Why is it important for the construction industry to embrace Lean principles?

It is important because our livelihoods are at stake. We cannot continue to do the same things and expect them to work progressively or better. The construction industry, just like anything that evolves, should improve. It needs putting in work and effort and learning new things.

I am into improving and getting better that is why Lean has resonated with me and embraced it without having to read a lot of books. I want to improve. I want to get better. I don’t want to look back and say two years from now I am in the same place. I challenge my crews the same thing that the identity of a foreman is totally different from 20 years ago. We have to be progressive to stay relevant. If we choose to stay behind and not change and improve then we will find ourselves fighting for something that doesn’t exist anymore.           

SUMMARY

 

Why is it important for the construction industry to embrace Lean principles?
  • The construction industry, just like anything that evolves, should improve.
  • Lean is evolving and improving.
  • We have to be progressive to stay relevant.

First, I consider all the subcontractors as trade partners, that we are on the same page, we have to contribute and have a mindset that we are trade partners. We bring those ideas together using the Last Planner®® system. It is one of the things that I teach with Lean Construction Institute, at Southland and on other projects. The Last Planner®® system brings everyone to the table and make visible all of the issues and constraints so we can identify how to make everything work in sequence that can cause each trade partner to be successful.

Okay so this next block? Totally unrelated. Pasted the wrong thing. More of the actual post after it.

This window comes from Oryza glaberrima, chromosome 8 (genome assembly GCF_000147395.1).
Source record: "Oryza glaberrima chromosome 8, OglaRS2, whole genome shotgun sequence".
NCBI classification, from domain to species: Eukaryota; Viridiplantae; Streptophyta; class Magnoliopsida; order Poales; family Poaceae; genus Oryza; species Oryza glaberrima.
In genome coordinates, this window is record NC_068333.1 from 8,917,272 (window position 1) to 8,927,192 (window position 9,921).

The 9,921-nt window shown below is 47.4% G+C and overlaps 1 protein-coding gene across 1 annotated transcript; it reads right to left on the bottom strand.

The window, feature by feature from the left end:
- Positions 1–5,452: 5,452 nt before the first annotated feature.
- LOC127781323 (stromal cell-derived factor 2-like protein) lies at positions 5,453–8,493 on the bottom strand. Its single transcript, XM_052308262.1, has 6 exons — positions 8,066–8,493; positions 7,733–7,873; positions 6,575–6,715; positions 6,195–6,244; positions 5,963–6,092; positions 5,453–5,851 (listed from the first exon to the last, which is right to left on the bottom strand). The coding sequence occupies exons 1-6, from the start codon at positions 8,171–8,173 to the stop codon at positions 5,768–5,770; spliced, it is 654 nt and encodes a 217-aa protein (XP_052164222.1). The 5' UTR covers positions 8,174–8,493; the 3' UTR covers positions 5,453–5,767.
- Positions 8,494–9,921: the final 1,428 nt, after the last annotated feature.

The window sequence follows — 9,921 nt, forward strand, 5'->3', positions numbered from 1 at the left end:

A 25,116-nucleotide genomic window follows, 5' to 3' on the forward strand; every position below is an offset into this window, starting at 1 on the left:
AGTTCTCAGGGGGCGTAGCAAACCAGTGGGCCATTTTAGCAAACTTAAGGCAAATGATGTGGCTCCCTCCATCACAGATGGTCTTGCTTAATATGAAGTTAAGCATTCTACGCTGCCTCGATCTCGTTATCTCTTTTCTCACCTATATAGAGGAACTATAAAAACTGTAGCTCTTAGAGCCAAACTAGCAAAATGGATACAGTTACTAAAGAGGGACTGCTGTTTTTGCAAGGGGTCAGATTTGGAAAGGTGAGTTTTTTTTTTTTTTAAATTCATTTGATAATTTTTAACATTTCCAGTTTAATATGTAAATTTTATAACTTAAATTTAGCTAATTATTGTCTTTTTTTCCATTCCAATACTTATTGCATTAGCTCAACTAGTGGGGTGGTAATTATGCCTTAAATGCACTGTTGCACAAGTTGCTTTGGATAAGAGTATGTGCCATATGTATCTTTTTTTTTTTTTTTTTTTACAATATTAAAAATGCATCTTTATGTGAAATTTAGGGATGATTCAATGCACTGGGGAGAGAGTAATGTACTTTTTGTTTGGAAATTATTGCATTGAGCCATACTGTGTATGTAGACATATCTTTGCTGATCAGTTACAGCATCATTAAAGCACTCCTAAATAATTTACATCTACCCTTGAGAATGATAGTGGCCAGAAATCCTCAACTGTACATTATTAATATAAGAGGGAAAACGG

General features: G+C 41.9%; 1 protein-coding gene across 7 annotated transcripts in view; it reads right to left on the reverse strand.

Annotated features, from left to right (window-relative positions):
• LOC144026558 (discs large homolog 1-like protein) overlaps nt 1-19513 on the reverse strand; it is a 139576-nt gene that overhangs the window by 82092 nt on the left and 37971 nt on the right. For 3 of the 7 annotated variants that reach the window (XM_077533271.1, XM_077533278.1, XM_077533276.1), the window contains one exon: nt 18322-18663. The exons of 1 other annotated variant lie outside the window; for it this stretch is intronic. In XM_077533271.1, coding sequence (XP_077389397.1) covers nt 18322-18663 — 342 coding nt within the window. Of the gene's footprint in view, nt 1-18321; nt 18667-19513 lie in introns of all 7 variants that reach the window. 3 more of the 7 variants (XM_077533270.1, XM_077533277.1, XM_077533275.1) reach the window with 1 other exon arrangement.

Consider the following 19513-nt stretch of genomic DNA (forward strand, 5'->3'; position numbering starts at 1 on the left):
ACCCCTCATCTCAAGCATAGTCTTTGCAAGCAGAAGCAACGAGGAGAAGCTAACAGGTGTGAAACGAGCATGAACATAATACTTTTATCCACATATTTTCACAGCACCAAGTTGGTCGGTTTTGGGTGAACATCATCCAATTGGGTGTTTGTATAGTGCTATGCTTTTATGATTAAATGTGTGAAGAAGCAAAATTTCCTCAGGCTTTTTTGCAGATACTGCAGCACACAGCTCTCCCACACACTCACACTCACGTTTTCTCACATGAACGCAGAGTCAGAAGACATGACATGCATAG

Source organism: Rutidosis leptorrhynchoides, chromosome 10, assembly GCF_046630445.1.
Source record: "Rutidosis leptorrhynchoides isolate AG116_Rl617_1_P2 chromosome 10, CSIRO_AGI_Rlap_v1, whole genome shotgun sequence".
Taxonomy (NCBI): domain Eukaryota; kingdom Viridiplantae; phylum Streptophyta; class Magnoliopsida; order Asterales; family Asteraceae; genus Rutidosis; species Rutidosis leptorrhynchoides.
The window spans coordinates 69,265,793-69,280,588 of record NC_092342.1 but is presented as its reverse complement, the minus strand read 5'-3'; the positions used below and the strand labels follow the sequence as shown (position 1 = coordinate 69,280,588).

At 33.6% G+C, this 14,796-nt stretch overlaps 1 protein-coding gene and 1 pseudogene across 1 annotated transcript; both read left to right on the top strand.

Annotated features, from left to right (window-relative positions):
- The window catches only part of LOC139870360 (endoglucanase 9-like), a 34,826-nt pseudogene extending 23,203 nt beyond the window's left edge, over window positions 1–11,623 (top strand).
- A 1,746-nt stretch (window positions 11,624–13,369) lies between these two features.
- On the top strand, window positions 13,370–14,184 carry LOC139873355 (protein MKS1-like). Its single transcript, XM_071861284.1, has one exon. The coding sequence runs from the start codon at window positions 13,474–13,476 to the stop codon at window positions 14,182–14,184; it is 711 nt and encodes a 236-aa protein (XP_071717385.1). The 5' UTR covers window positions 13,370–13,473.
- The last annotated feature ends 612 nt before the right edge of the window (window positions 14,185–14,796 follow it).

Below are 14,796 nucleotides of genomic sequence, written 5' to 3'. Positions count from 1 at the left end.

It takes a lot of coordination and time. Ensure you have the right people on the job with the mindset of go slow to go fast. You have to be considerate of your trade partners and it is not about one person winning. It will come down to the whole and optimizing the whole as we hear all the time.

 

SUMMARY

 

How do you best align the priorities of trade partners on a construction site?
  • Consider all sub-contractors as trade partners.
  • Make visible all of the issues and constraints.
  • Sequence the work so that each trade partners can be successful.
  • Ensure you have the right people on the job with mindset of go slow to go fast.

Owners of trade contractors should listen to their team. It is asking questions and going to the place where work is performed to learn and understand. Once you understand and observe and then it stirs in your mind so many different things how you could make things better but you are asking questions, and you are getting information from your team, “What would you do to improve this?” It is not sitting in the corner office believing you have all the answers. Someone has to be a leader but you have to go out, check your team, and ask the people who you trust and are willing to share that information as well as the hard questions with you. It is really being willing to learn and become a student of your own business to help it grow.

 

SUMMARY

 

What advice do you have for trade partners?
  • Owners of trade contractors should listen to their team.
  • Go to the place where the work is performed to learn and understand.
  • Before providing answers ask, “What would you do to improve this?”
  • Become a student of your business to help it grow.

I was active in basketball and track & field back when I was in school. There’s this moment where I looked in the mirror and think about, “I needed a change”, so I took strength training. I got a trainer who helped me be disciplined – eating right and working out regularly. Now, wherever I go I have my gym clothes and I just make sure that I get my workout in. My goal is to do it 6 days a week. It is about just being healthy, feeling strong and feeling good in my body in addition to everything else. I didn’t want to become an old man and look like an old man. I two young children, one is 13, and I want to be vibrant, be around and see them. More so about me being strong, not necessarily trying to look like the Hulk, but just feeling good about how I look.

We do that at Southland. Yes, coaching and training are important to improving your business.